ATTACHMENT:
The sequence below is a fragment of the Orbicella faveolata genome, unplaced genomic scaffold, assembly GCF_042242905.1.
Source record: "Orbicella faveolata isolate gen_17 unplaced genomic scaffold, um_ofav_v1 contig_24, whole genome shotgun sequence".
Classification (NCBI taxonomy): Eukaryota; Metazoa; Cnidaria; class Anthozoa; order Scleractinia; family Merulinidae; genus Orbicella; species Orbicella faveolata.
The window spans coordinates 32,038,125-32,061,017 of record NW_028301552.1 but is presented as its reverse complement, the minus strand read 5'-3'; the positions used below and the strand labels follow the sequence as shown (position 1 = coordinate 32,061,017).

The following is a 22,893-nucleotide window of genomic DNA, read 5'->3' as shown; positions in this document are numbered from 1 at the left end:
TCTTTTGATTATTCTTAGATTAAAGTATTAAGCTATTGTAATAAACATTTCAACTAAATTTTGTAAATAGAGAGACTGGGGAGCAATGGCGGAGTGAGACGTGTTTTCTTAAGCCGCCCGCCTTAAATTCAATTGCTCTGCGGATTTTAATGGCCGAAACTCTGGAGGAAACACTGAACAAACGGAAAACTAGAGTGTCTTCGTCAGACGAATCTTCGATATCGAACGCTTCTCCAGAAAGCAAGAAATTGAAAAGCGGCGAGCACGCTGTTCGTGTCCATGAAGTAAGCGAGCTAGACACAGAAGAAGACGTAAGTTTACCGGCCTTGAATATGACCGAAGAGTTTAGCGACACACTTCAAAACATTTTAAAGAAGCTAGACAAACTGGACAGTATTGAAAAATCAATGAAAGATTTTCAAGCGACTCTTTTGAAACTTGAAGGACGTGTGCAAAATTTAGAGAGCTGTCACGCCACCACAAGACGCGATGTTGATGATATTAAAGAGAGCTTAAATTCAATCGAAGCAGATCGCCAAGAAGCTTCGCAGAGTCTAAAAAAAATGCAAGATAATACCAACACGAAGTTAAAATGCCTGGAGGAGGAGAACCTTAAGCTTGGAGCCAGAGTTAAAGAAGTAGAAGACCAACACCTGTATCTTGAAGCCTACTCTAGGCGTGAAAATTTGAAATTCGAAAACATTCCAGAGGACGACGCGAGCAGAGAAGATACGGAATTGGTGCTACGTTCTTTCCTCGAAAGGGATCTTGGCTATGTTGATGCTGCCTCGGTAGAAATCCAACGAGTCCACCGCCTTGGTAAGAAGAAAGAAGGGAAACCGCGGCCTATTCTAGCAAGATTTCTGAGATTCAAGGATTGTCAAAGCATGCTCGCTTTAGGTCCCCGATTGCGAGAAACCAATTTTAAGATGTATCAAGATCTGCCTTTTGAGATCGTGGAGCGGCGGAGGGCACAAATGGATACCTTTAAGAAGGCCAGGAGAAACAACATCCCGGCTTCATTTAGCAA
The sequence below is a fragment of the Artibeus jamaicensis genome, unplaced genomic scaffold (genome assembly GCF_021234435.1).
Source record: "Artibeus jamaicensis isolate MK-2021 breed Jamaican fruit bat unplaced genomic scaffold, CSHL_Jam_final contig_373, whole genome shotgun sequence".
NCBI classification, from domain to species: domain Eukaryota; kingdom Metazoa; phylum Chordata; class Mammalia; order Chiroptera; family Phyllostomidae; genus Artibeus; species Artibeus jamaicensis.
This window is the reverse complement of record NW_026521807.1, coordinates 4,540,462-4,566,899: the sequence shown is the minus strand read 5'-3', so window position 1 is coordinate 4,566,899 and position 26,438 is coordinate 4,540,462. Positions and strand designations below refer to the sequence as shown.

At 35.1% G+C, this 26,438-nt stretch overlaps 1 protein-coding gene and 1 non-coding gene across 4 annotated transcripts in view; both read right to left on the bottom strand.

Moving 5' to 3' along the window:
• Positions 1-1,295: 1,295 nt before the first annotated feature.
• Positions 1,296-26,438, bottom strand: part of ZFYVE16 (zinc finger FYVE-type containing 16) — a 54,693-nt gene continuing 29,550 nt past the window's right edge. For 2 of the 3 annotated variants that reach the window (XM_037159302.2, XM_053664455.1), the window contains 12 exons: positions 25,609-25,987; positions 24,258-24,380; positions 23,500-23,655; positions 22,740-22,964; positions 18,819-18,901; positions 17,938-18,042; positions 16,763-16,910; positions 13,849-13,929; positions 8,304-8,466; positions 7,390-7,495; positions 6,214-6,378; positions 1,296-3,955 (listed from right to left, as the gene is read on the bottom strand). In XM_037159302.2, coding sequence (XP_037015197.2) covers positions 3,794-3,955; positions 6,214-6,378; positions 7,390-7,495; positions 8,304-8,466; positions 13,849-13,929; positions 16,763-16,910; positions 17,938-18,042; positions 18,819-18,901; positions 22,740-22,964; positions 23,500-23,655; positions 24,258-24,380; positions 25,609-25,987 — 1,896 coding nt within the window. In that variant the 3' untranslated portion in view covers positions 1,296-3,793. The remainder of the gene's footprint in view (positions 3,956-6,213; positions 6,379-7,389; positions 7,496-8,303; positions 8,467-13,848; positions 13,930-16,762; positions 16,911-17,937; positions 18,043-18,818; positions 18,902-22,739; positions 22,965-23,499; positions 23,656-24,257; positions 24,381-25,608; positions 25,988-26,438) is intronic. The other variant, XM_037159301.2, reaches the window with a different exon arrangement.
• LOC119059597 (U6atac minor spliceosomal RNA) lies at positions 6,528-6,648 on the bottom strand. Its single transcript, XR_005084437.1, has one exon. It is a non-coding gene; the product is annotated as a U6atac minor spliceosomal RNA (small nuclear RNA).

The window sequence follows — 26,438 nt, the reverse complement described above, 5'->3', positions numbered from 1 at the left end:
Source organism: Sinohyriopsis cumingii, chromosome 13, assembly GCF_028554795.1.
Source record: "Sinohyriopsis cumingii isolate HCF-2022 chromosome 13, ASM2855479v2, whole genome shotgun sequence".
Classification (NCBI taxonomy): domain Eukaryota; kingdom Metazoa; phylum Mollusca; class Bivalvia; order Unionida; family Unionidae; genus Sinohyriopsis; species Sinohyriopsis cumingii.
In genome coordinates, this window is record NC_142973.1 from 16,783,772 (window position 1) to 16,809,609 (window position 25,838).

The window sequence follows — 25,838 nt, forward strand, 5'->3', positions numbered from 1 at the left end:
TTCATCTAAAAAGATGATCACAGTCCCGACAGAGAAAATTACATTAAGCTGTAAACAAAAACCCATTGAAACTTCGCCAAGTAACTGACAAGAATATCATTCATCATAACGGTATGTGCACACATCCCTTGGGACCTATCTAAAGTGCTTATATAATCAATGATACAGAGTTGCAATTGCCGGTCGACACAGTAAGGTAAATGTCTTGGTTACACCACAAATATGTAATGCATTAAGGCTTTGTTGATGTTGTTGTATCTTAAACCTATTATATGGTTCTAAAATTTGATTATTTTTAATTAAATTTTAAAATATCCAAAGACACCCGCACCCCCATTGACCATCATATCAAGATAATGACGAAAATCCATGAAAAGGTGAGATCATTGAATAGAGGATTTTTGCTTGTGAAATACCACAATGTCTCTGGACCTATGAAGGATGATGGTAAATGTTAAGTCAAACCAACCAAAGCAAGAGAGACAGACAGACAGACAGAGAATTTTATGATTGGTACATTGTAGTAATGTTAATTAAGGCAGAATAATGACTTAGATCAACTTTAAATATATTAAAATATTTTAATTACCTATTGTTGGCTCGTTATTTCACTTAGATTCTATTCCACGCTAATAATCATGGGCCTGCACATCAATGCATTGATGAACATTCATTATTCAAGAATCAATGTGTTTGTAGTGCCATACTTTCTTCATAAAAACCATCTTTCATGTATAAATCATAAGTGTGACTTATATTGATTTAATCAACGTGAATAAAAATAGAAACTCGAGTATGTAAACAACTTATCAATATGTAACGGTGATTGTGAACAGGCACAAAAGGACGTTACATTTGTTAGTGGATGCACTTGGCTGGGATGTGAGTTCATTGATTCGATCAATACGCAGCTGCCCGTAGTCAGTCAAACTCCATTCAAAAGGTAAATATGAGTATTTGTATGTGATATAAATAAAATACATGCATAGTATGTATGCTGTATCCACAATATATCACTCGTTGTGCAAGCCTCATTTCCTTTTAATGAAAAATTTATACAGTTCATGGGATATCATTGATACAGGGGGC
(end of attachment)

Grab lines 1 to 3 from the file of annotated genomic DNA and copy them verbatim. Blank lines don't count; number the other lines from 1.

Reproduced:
The sequence below is a fragment of the Orbicella faveolata genome, unplaced genomic scaffold, assembly GCF_042242905.1.
Source record: "Orbicella faveolata isolate gen_17 unplaced genomic scaffold, um_ofav_v1 contig_24, whole genome shotgun sequence".
Classification (NCBI taxonomy): Eukaryota; Metazoa; Cnidaria; class Anthozoa; order Scleractinia; family Merulinidae; genus Orbicella; species Orbicella faveolata.